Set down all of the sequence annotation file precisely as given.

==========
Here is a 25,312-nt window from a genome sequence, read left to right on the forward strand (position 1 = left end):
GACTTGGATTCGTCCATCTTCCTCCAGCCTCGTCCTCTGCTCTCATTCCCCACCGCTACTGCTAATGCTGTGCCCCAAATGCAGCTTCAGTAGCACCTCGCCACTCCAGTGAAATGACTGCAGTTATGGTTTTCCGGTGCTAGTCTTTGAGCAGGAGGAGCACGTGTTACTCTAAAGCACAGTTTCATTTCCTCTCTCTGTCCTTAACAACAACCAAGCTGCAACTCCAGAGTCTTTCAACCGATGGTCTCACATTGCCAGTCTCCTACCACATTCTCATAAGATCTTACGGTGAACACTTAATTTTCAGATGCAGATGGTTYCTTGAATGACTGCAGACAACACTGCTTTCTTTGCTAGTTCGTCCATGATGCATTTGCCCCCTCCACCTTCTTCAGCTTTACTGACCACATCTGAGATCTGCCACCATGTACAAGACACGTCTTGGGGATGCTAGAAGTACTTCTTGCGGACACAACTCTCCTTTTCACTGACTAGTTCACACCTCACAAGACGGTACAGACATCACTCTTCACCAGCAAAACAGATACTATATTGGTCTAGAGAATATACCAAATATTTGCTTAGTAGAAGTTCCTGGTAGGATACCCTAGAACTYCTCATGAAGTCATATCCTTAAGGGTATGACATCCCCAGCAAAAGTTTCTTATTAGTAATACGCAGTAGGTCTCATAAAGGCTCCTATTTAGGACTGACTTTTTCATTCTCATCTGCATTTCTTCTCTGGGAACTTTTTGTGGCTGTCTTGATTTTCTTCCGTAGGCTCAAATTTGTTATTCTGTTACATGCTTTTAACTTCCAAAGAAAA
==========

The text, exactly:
Here is a 25,312-nt window from a genome sequence, read left to right on the forward strand (position 1 = left end):
GACTTGGATTCGTCCATCTTCCTCCAGCCTCGTCCTCTGCTCTCATTCCCCACCGCTACTGCTAATGCTGTGCCCCAAATGCAGCTTCAGTAGCACCTCGCCACTCCAGTGAAATGACTGCAGTTATGGTTTTCCGGTGCTAGTCTTTGAGCAGGAGGAGCACGTGTTACTCTAAAGCACAGTTTCATTTCCTCTCTCTGTCCTTAACAACAACCAAGCTGCAACTCCAGAGTCTTTCAACCGATGGTCTCACATTGCCAGTCTCCTACCACATTCTCATAAGATCTTACGGTGAACACTTAATTTTCAGATGCAGATGGTTYCTTGAATGACTGCAGACAACACTGCTTTCTTTGCTAGTTCGTCCATGATGCATTTGCCCCCTCCACCTTCTTCAGCTTTACTGACCACATCTGAGATCTGCCACCATGTACAAGACACGTCTTGGGGATGCTAGAAGTACTTCTTGCGGACACAACTCTCCTTTTCACTGACTAGTTCACACCTCACAAGACGGTACAGACATCACTCTTCACCAGCAAAACAGATACTATATTGGTCTAGAGAATATACCAAATATTTGCTTAGTAGAAGTTCCTGGTAGGATACCCTAGAACTYCTCATGAAGTCATATCCTTAAGGGTATGACATCCCCAGCAAAAGTTTCTTATTAGTAATACGCAGTAGGTCTCATAAAGGCTCCTATTTAGGACTGACTTTTTCATTCTCATCTGCATTTCTTCTCTGGGAACTTTTTGTGGCTGTCTTGATTTTCTTCCGTAGGCTCAAATTTGTTATTCTGTTACATGCTTTTAACTTCCAAAGAAAA